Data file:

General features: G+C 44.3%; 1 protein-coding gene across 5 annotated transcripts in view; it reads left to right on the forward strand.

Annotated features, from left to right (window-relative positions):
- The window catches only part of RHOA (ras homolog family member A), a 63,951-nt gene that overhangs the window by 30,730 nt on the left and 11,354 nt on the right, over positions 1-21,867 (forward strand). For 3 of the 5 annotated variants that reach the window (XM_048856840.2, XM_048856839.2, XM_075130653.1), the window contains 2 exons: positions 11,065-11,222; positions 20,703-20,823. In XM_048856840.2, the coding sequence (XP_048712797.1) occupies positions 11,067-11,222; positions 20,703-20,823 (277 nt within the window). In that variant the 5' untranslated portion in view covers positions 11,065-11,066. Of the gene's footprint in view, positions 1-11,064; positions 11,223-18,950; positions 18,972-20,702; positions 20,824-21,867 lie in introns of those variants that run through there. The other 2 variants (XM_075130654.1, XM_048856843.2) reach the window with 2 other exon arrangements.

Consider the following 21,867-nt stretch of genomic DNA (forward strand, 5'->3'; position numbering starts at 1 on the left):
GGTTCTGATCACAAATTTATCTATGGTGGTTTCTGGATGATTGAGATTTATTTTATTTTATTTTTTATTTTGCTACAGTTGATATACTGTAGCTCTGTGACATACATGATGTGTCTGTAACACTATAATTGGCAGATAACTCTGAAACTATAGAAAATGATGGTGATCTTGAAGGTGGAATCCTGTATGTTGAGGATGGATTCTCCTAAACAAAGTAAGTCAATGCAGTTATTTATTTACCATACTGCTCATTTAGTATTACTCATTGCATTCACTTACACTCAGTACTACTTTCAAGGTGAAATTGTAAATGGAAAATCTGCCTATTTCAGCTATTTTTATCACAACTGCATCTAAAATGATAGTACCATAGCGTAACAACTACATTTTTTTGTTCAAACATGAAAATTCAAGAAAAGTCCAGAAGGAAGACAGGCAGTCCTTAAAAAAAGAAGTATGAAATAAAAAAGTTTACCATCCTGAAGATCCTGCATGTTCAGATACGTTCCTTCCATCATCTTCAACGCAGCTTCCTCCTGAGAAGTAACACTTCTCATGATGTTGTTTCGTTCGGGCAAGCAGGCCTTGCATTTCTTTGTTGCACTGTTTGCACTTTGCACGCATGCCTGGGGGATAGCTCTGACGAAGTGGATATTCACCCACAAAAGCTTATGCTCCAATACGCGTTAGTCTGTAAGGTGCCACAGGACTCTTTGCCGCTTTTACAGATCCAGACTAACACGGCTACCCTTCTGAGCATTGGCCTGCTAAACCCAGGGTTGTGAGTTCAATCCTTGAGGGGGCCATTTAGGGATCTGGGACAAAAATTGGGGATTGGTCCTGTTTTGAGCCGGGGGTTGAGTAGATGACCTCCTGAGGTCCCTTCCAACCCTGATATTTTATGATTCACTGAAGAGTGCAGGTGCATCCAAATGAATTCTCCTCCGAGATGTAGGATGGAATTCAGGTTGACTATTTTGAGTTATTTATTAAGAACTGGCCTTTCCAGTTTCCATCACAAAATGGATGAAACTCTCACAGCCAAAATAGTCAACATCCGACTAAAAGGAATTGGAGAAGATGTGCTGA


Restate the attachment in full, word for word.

General features: G+C 44.3%; 1 protein-coding gene across 5 annotated transcripts in view; it reads left to right on the forward strand.

Annotated features, from left to right (window-relative positions):
- The window catches only part of RHOA (ras homolog family member A), a 63,951-nt gene that overhangs the window by 30,730 nt on the left and 11,354 nt on the right, over positions 1-21,867 (forward strand). For 3 of the 5 annotated variants that reach the window (XM_048856840.2, XM_048856839.2, XM_075130653.1), the window contains 2 exons: positions 11,065-11,222; positions 20,703-20,823. In XM_048856840.2, the coding sequence (XP_048712797.1) occupies positions 11,067-11,222; positions 20,703-20,823 (277 nt within the window). In that variant the 5' untranslated portion in view covers positions 11,065-11,066. Of the gene's footprint in view, positions 1-11,064; positions 11,223-18,950; positions 18,972-20,702; positions 20,824-21,867 lie in introns of those variants that run through there. The other 2 variants (XM_075130654.1, XM_048856843.2) reach the window with 2 other exon arrangements.

Consider the following 21,867-nt stretch of genomic DNA (forward strand, 5'->3'; position numbering starts at 1 on the left):
GGTTCTGATCACAAATTTATCTATGGTGGTTTCTGGATGATTGAGATTTATTTTATTTTATTTTTTATTTTGCTACAGTTGATATACTGTAGCTCTGTGACATACATGATGTGTCTGTAACACTATAATTGGCAGATAACTCTGAAACTATAGAAAATGATGGTGATCTTGAAGGTGGAATCCTGTATGTTGAGGATGGATTCTCCTAAACAAAGTAAGTCAATGCAGTTATTTATTTACCATACTGCTCATTTAGTATTACTCATTGCATTCACTTACACTCAGTACTACTTTCAAGGTGAAATTGTAAATGGAAAATCTGCCTATTTCAGCTATTTTTATCACAACTGCATCTAAAATGATAGTACCATAGCGTAACAACTACATTTTTTTGTTCAAACATGAAAATTCAAGAAAAGTCCAGAAGGAAGACAGGCAGTCCTTAAAAAAAGAAGTATGAAATAAAAAAGTTTACCATCCTGAAGATCCTGCATGTTCAGATACGTTCCTTCCATCATCTTCAACGCAGCTTCCTCCTGAGAAGTAACACTTCTCATGATGTTGTTTCGTTCGGGCAAGCAGGCCTTGCATTTCTTTGTTGCACTGTTTGCACTTTGCACGCATGCCTGGGGGATAGCTCTGACGAAGTGGATATTCACCCACAAAAGCTTATGCTCCAATACGCGTTAGTCTGTAAGGTGCCACAGGACTCTTTGCCGCTTTTACAGATCCAGACTAACACGGCTACCCTTCTGAGCATTGGCCTGCTAAACCCAGGGTTGTGAGTTCAATCCTTGAGGGGGCCATTTAGGGATCTGGGACAAAAATTGGGGATTGGTCCTGTTTTGAGCCGGGGGTTGAGTAGATGACCTCCTGAGGTCCCTTCCAACCCTGATATTTTATGATTCACTGAAGAGTGCAGGTGCATCCAAATGAATTCTCCTCCGAGATGTAGGATGGAATTCAGGTTGACTATTTTGAGTTATTTATTAAGAACTGGCCTTTCCAGTTTCCATCACAAAATGGATGAAACTCTCACAGCCAAAATAGTCAACATCCGACTAAAAGGAATTGGAGAAGATGTGCTGA